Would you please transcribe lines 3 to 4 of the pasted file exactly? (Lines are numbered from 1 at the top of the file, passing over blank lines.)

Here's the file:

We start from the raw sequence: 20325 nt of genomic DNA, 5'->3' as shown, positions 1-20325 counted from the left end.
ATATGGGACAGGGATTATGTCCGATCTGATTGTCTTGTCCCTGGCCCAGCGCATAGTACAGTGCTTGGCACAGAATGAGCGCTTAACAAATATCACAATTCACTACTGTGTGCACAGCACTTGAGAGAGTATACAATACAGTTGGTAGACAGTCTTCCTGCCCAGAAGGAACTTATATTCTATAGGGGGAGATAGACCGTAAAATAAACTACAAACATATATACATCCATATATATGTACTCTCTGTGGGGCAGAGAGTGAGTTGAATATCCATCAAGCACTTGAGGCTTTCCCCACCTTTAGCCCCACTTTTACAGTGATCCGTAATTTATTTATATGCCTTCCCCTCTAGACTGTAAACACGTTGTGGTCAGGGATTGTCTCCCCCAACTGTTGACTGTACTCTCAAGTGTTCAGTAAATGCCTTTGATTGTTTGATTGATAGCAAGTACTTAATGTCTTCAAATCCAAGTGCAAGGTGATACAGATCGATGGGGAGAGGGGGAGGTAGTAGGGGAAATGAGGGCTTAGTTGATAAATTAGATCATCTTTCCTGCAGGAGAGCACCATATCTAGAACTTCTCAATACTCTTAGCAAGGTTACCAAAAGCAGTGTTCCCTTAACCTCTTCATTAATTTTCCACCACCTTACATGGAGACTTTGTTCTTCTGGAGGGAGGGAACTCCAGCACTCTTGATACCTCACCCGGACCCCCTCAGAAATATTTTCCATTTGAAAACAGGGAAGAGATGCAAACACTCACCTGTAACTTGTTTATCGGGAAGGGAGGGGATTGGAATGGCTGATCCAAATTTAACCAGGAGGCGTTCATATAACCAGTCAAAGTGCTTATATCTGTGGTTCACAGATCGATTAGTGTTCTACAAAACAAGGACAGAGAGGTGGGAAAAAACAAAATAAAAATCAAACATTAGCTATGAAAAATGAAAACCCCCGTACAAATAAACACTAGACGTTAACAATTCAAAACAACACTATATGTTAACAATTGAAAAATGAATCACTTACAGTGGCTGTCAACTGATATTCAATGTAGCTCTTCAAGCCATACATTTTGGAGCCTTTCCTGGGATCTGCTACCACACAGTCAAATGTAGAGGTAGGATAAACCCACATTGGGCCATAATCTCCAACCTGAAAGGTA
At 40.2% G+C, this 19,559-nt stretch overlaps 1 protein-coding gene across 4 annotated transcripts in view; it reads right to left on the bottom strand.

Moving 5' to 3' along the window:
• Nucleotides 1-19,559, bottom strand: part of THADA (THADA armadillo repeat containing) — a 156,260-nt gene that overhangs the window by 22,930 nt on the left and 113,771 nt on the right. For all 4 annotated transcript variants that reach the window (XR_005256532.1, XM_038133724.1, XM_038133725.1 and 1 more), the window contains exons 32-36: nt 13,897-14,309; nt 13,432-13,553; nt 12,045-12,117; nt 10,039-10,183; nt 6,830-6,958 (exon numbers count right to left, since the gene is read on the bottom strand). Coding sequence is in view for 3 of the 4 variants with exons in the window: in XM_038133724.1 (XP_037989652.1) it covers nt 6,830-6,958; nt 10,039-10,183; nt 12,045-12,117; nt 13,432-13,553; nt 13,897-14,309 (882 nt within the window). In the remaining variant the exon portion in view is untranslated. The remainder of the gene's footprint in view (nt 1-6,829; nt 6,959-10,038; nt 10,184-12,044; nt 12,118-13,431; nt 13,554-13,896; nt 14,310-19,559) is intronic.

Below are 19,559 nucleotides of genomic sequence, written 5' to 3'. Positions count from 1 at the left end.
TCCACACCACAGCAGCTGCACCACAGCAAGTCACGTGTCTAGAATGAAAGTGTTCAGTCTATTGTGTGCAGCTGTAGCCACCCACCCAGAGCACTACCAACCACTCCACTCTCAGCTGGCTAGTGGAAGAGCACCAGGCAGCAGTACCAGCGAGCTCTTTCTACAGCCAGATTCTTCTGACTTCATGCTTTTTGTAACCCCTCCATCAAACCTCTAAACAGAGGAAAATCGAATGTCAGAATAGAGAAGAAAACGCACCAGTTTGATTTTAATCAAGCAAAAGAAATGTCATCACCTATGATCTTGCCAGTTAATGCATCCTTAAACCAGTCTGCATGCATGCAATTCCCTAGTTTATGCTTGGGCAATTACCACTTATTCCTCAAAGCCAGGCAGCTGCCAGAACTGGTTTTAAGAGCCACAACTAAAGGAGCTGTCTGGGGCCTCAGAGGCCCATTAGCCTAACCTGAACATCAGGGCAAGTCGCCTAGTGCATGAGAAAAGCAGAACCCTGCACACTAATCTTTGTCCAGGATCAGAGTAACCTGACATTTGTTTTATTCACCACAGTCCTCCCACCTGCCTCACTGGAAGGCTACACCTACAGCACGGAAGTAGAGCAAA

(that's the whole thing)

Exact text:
At 40.2% G+C, this 19,559-nt stretch overlaps 1 protein-coding gene across 4 annotated transcripts in view; it reads right to left on the bottom strand.

Moving 5' to 3' along the window: